The post-recession era has been characterised by intense scrutiny of corporations by government, NGOs and the media.
The world is on high alert for any suspected misdemeanour, be it greed (the banks), environmental damage (BP) or dubious practices (News International). In this digital age, every customer has a public voice with which to alert others to corporate misbehaviour.
But has the response of corporate PR professionals to this increased pressure been effective?
Many seem to have retreated to the bunker of defensive corporate jargon and bland, faceless statements. Real Business recently asked readers: 'As times get harder, have you noticed how our movers and shakers come up with ever more deceptive phrases to gloss over difficult situations?', noting that overspun corporate language makes the listener 'want to reach for the whiskey glass and the loaded revolver'.
Few will take such extreme measures but it does beg the question: in response to increased scrutiny, have we gone too far in practising the dark arts of spinning, to the degree that people have stopped listening?
The select committee appearance by the Murdochs was a lesson in removing personality and humanity from comms. Although James Murdoch's performance may be regarded by some as a triumphant exercise in message control, his answers were robotic. In a situation that required humanity - and a personal, believable response to serious allegations - all we saw was bland corporate posturing.
If the rise of digital media and Twitter in particular tells us anything, it is that comms is all about the power of true human voices. -Twitter is not just about sharing information - it is about opinion, belief and authenticity.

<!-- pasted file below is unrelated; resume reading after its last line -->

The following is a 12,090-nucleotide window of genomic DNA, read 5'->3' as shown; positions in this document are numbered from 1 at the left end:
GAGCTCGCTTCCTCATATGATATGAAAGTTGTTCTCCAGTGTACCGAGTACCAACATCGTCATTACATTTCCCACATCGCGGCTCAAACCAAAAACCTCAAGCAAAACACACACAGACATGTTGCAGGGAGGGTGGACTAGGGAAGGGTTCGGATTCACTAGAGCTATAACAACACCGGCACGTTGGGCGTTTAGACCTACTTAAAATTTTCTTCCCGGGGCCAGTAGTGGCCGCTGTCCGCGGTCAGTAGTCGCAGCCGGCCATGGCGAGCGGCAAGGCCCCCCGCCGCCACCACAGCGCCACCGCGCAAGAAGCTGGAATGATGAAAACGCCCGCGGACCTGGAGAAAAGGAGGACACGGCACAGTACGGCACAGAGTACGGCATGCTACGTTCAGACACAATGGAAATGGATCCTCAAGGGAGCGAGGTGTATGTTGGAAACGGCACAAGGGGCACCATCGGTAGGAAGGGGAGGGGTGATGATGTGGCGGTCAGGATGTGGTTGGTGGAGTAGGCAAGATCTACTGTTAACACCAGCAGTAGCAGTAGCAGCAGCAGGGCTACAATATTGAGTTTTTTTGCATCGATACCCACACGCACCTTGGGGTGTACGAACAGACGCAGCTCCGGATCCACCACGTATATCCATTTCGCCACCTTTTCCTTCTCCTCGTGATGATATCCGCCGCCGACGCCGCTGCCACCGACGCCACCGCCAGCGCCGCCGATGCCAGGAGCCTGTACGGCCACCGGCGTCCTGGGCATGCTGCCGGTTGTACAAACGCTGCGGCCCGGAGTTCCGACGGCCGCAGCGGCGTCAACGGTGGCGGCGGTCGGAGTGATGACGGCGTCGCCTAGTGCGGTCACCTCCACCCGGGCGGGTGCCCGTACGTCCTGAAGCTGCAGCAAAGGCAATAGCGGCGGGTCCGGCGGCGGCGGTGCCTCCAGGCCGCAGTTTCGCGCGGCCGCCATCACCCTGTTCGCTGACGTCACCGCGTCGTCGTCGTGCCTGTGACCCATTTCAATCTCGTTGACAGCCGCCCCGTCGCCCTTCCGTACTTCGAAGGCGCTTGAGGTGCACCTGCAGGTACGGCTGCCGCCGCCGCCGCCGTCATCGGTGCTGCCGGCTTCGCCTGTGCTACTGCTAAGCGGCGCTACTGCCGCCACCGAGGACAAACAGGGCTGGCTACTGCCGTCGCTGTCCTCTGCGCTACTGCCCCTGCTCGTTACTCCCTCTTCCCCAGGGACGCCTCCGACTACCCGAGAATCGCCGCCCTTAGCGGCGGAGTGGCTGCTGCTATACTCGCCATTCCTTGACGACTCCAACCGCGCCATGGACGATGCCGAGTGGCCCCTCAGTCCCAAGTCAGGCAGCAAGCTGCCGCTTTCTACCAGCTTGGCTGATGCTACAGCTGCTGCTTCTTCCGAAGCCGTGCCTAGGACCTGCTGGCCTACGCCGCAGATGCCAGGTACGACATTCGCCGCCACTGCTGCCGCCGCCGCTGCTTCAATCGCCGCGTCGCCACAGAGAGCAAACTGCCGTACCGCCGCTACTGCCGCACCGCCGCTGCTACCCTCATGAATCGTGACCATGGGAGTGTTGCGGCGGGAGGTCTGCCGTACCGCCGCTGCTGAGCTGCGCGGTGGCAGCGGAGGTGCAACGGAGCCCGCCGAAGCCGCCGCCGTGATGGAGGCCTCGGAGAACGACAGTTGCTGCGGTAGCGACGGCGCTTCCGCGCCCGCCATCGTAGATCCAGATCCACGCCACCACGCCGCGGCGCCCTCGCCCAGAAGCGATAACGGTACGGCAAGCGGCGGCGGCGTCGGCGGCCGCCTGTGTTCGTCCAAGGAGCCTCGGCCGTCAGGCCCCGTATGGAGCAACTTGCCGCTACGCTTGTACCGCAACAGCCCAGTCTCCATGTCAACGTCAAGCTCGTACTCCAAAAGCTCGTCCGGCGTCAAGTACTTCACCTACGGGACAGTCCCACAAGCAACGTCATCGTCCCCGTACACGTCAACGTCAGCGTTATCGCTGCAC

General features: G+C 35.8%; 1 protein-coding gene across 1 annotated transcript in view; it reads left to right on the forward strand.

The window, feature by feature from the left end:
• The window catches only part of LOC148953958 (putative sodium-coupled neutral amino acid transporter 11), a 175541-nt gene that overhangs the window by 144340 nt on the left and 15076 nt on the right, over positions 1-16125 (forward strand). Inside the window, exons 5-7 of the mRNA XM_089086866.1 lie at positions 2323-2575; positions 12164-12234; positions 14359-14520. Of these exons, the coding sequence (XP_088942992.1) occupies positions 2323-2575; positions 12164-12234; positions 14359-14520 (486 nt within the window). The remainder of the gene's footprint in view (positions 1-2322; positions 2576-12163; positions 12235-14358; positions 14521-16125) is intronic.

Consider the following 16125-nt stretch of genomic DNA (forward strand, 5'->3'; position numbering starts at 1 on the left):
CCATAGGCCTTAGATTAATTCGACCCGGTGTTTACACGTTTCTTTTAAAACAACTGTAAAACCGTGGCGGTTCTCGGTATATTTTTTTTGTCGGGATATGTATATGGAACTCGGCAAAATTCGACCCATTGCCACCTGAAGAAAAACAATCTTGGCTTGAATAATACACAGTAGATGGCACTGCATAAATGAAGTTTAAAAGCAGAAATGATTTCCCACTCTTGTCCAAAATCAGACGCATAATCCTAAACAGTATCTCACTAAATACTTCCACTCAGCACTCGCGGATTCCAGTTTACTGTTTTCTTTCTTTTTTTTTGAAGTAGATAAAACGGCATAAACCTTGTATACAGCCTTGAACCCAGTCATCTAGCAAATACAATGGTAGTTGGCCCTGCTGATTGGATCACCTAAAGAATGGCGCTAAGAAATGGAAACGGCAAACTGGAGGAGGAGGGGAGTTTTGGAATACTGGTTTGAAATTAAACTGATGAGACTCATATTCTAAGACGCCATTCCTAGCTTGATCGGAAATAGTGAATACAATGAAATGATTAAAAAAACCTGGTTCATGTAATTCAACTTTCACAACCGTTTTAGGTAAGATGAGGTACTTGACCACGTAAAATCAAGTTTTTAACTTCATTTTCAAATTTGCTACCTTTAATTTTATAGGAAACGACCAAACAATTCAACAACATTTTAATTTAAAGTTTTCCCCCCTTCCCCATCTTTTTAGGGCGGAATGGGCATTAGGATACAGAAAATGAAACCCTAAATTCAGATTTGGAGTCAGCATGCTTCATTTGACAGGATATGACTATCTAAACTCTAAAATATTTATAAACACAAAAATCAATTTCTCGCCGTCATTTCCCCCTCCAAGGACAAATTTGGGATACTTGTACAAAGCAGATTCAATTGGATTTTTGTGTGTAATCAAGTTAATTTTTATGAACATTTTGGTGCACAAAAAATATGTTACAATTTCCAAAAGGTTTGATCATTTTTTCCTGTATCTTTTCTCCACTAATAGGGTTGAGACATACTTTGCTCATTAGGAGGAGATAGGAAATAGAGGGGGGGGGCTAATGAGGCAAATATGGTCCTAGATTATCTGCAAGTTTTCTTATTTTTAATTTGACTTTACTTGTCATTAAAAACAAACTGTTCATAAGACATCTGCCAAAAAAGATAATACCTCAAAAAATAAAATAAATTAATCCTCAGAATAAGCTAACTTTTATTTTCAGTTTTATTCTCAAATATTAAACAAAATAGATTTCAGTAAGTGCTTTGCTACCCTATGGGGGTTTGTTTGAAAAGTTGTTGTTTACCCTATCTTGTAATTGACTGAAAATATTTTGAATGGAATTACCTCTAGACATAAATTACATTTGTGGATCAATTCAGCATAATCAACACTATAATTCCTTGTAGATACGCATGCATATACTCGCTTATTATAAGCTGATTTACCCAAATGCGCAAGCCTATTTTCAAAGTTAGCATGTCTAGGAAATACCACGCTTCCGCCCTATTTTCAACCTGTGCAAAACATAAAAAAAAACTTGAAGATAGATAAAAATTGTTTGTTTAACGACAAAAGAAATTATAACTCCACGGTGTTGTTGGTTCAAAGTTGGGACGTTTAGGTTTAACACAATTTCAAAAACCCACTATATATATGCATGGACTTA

Twitter followers will attest that it is more engaging to follow Harry Wallop than just The Daily Telegraph Twitter feed - you not only get the news, but also what Wallop thinks about it. -Good tweeters link their news with their views, allowing a sense of personality to shine through loud and clear.
As we move to a media landscape shaped not just by traditional journalists but by bloggers, tweeters and citizen publishers, news is becoming more opinionated and partisan - it is news with personality.
The quid pro quo is that businesses must reveal their own personalities to cement connections with their audiences. -The need to get the 'corporate line' right must be balanced with comms that build a real sense of authenticity and human values.
Rohit Bhargava, inventor of the new theory of Likeonomics, says: 'We all want to do business with people we like.' Bhargava lists 'honesty, simplicity and being human' as the core attributes of likeability, but notes that businesses are prone to removing these elements when engaging with their audiences.
The London Evening Standard's City Spy column, ever-watchful for dodgy PR practice, pounced on a recent release that had completely removed any trace of the spokesperson's personality - although the spokesperson in question was David Beckham.
Putting classic corporate speak into the mouth of a footballer, the release claimed that when speaking about the launch of his H&M clothing range, Beckham said: 'The final piece in the jigsaw was a retail partner who has the vision and capability to distribute these products globally. In H&M, we have found the perfect partner to collaborate with going forward.'
The Standard's response? 'Note to PROs: if you're going to make up celebrity quotations, at least make it sound like them.' Without personality, our words are falling on deaf ears.
VIEWS IN BRIEFWhich brand has gained most, reputation-wise, in the wake of the riots?
Twitter. First with the latest on the riots, it enabled eyewitness accounts within seconds and brought to life some of the tragedies behind the riots, while Facebook or BBM were seen as channels for looters to facilitate disorder.
How would you deal with an assault from UK Uncut on your clients?
Internal comms is a critical element of managing any activist attack. It was apparent when UK Uncut staged a sit-in at Fortnum & Mason in April 2011 that staff had not been briefed on how to deal with this kind of situation. As a result, its customers were also left in the dark.